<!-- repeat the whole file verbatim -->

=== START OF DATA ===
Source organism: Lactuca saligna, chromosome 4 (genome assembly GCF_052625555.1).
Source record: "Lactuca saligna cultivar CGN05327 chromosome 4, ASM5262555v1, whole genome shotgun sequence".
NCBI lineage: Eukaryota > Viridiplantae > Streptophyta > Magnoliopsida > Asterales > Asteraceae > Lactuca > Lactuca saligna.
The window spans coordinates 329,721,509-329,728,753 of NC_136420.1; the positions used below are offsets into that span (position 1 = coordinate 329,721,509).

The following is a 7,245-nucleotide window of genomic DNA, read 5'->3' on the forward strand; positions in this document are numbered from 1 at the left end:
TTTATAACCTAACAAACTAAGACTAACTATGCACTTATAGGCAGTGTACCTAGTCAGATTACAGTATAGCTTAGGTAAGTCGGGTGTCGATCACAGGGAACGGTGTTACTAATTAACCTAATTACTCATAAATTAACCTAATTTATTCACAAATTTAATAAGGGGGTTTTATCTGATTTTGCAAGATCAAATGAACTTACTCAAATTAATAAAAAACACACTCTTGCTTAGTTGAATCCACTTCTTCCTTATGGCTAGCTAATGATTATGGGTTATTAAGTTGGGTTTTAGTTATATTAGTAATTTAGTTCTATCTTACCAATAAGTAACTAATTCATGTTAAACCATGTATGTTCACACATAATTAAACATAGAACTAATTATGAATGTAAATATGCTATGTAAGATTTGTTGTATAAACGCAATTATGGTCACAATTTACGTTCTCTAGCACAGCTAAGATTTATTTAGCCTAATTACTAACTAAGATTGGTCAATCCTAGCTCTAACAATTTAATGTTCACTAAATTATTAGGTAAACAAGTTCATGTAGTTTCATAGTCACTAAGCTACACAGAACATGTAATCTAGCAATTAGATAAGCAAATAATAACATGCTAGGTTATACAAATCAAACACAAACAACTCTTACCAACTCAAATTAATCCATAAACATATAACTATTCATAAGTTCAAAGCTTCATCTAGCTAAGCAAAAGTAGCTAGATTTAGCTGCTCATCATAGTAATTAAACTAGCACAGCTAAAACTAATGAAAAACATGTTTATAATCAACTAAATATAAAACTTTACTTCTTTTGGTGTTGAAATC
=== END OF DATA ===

Source organism: Lactuca saligna, chromosome 4 (genome assembly GCF_052625555.1).
Source record: "Lactuca saligna cultivar CGN05327 chromosome 4, ASM5262555v1, whole genome shotgun sequence".
NCBI lineage: Eukaryota > Viridiplantae > Streptophyta > Magnoliopsida > Asterales > Asteraceae > Lactuca > Lactuca saligna.
The window spans coordinates 329,721,509-329,728,753 of NC_136420.1; the positions used below are offsets into that span (position 1 = coordinate 329,721,509).

The following is a 7,245-nucleotide window of genomic DNA, read 5'->3' on the forward strand; positions in this document are numbered from 1 at the left end:
TTTATAACCTAACAAACTAAGACTAACTATGCACTTATAGGCAGTGTACCTAGTCAGATTACAGTATAGCTTAGGTAAGTCGGGTGTCGATCACAGGGAACGGTGTTACTAATTAACCTAATTACTCATAAATTAACCTAATTTATTCACAAATTTAATAAGGGGGTTTTATCTGATTTTGCAAGATCAAATGAACTTACTCAAATTAATAAAAAACACACTCTTGCTTAGTTGAATCCACTTCTTCCTTATGGCTAGCTAATGATTATGGGTTATTAAGTTGGGTTTTAGTTATATTAGTAATTTAGTTCTATCTTACCAATAAGTAACTAATTCATGTTAAACCATGTATGTTCACACATAATTAAACATAGAACTAATTATGAATGTAAATATGCTATGTAAGATTTGTTGTATAAACGCAATTATGGTCACAATTTACGTTCTCTAGCACAGCTAAGATTTATTTAGCCTAATTACTAACTAAGATTGGTCAATCCTAGCTCTAACAATTTAATGTTCACTAAATTATTAGGTAAACAAGTTCATGTAGTTTCATAGTCACTAAGCTACACAGAACATGTAATCTAGCAATTAGATAAGCAAATAATAACATGCTAGGTTATACAAATCAAACACAAACAACTCTTACCAACTCAAATTAATCCATAAACATATAACTATTCATAAGTTCAAAGCTTCATCTAGCTAAGCAAAAGTAGCTAGATTTAGCTGCTCATCATAGTAATTAAACTAGCACAGCTAAAACTAATGAAAAACATGTTTATAATCAACTAAATATAAAACTTTACTTCTTTTGGTGTTGAAATC